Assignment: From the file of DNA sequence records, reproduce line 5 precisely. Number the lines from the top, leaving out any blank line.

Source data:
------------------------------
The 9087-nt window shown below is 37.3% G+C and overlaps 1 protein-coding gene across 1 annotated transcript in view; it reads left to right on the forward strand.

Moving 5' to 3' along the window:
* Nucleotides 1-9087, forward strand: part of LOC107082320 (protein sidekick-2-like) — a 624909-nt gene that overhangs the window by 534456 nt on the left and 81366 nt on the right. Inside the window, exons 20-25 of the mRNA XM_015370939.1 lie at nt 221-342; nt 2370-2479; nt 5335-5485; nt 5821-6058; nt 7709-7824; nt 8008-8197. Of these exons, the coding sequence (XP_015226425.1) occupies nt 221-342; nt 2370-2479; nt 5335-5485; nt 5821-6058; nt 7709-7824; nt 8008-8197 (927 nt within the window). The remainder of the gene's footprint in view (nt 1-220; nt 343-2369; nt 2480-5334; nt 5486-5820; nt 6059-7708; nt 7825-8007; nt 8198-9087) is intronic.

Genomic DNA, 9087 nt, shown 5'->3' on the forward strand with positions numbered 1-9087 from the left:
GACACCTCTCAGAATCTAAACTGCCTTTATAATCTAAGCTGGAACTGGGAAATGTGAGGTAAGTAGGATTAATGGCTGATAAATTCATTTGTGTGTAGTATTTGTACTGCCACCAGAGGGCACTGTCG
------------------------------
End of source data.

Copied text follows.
GACACCTCTCAGAATCTAAACTGCCTTTATAATCTAAGCTGGAACTGGGAAATGTGAGGTAAGTAGGATTAATGGCTGATAAATTCATTTGTGTGTAGTATTTGTACTGCCACCAGAGGGCACTGTCG